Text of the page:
Some historical perspective with which to view Wednesday's half-percent rate cut.
The New York Fed has a handy chart detailing changes in the federal funds rate from 1971 onward. From 1971 to 1991, the fed funds rate never fell below 4 percent (and for many years, was much, much higher, as Paul Volcker battled the inflation monster). During the Clinton years it ranged between 3 and 6 1/2 percent. But during the tenure of George W. Bush the rate targeted by the Fed rarely broke 5 percent, and, back in the summer of 2003, dropped all the way down to 1 percent, for an entire year.
On Wednesday, the Federal Reserve cut interest rates again, all the way back down to 1 percent. As a de facto admission that the U.S. faces tough economic times ahead, it's hard to do better than that. Inflation is no longer considered a problem.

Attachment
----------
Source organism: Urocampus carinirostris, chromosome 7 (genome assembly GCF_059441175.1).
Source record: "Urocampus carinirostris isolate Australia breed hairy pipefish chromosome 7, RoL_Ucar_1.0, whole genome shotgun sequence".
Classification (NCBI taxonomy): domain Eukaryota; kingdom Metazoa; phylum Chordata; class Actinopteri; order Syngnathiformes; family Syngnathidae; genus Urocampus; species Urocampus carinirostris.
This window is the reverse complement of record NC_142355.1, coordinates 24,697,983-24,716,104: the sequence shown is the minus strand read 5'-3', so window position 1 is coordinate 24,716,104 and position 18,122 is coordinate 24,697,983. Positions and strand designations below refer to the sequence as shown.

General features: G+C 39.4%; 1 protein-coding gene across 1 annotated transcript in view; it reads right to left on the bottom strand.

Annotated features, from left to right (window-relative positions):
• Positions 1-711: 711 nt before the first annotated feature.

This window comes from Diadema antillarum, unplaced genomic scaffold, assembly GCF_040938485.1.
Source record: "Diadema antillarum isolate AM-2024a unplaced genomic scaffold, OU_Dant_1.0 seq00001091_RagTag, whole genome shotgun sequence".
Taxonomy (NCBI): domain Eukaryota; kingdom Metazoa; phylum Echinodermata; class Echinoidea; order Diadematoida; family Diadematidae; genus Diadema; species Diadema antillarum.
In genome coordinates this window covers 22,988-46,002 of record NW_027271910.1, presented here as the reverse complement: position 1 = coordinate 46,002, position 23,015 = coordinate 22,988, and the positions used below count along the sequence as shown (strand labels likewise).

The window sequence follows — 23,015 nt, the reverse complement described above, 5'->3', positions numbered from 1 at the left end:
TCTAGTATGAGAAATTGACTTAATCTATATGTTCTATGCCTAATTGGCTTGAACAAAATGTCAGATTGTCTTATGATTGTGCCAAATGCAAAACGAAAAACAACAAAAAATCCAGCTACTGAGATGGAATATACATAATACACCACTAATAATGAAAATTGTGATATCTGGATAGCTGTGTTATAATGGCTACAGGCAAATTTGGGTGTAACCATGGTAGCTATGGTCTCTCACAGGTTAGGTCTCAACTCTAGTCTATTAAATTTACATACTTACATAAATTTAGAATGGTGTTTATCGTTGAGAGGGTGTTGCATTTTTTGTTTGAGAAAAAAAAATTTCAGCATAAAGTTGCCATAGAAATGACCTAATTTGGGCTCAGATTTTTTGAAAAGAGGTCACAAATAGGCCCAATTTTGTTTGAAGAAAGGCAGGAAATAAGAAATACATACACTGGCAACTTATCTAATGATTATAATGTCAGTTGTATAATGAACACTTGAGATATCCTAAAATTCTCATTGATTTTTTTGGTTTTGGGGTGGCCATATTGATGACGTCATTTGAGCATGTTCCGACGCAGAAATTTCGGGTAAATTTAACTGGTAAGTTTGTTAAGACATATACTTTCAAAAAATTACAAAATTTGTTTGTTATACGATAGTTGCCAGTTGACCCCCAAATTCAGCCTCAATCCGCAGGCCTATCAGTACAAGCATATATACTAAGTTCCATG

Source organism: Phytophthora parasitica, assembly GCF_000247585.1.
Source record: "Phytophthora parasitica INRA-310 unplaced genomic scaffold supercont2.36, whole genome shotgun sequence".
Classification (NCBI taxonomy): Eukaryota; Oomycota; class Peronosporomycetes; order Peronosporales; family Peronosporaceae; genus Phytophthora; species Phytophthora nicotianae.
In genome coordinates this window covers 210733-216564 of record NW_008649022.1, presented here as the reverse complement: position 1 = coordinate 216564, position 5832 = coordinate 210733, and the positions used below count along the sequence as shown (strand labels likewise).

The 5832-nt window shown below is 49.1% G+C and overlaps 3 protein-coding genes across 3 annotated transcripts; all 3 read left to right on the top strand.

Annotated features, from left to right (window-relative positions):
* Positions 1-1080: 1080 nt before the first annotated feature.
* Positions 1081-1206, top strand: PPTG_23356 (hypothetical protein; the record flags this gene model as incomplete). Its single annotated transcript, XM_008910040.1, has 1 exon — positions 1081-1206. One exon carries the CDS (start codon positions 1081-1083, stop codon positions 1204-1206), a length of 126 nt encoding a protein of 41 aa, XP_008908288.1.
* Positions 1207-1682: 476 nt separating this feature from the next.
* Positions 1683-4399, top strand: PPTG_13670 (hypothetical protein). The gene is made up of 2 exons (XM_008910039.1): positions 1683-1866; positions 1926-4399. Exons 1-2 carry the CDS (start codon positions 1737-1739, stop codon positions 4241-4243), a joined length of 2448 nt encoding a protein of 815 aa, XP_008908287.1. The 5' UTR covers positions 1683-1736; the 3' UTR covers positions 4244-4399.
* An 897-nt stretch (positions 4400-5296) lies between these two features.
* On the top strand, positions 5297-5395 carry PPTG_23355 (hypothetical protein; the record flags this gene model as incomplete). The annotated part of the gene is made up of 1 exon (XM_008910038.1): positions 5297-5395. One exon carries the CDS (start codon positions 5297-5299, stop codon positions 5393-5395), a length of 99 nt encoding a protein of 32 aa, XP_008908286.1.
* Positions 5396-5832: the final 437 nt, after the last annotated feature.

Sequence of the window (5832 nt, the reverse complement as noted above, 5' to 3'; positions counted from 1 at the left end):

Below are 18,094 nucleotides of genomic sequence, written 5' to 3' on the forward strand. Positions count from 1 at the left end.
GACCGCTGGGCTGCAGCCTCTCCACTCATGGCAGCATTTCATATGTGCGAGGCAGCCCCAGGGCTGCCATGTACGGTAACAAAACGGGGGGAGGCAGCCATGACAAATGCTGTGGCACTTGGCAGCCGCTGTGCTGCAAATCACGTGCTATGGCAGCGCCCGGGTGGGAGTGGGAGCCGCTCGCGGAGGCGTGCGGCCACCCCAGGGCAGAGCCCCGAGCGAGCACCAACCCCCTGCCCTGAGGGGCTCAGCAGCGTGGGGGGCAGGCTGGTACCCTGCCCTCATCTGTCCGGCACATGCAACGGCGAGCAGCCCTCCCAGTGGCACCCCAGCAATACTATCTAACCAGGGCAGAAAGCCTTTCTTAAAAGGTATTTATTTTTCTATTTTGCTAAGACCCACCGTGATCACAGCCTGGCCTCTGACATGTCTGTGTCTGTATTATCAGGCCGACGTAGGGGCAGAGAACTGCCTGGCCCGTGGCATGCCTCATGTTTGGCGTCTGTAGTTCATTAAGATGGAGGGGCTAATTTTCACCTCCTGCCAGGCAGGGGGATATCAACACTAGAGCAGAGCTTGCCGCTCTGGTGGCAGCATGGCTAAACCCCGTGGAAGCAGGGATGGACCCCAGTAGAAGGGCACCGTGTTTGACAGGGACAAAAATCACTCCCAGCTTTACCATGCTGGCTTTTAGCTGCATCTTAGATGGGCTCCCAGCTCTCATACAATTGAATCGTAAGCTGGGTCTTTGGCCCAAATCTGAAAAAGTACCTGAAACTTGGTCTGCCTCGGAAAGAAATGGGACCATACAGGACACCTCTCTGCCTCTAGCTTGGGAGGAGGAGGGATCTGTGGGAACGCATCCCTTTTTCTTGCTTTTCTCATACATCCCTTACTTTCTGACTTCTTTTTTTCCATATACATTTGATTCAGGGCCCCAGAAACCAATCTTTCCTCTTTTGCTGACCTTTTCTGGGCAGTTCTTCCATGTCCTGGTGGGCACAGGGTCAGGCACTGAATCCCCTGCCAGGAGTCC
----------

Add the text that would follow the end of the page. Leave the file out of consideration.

The pace of economic activity appears to have slowed markedly, owing importantly to a decline in consumer expenditures. Business equipment spending and industrial production have weakened in recent months, and slowing economic activity in many foreign economies is damping the prospects for U.S. exports. Moreover, the intensification of financial market turmoil is likely to exert additional restraint on spending, partly by further reducing the ability of households and businesses to obtain credit.
OK, we kind of knew that. But historically speaking, what can we make of the latest news? Seems to me, for most of the last 40 years, money has never been cheaper than during the administration of George W. Bush.
And look where that got us.
UPDATE: As for the market's reaction? Schizophrenic to the extreme. First it dropped, then rose steadily, then dropped again, until with about an hour to go before closing the Dow rocketed up around 250 points before plummeting even more speedily in the last few minutes. The Dow closed down 86.18. The chart at Google Finance is entertaining.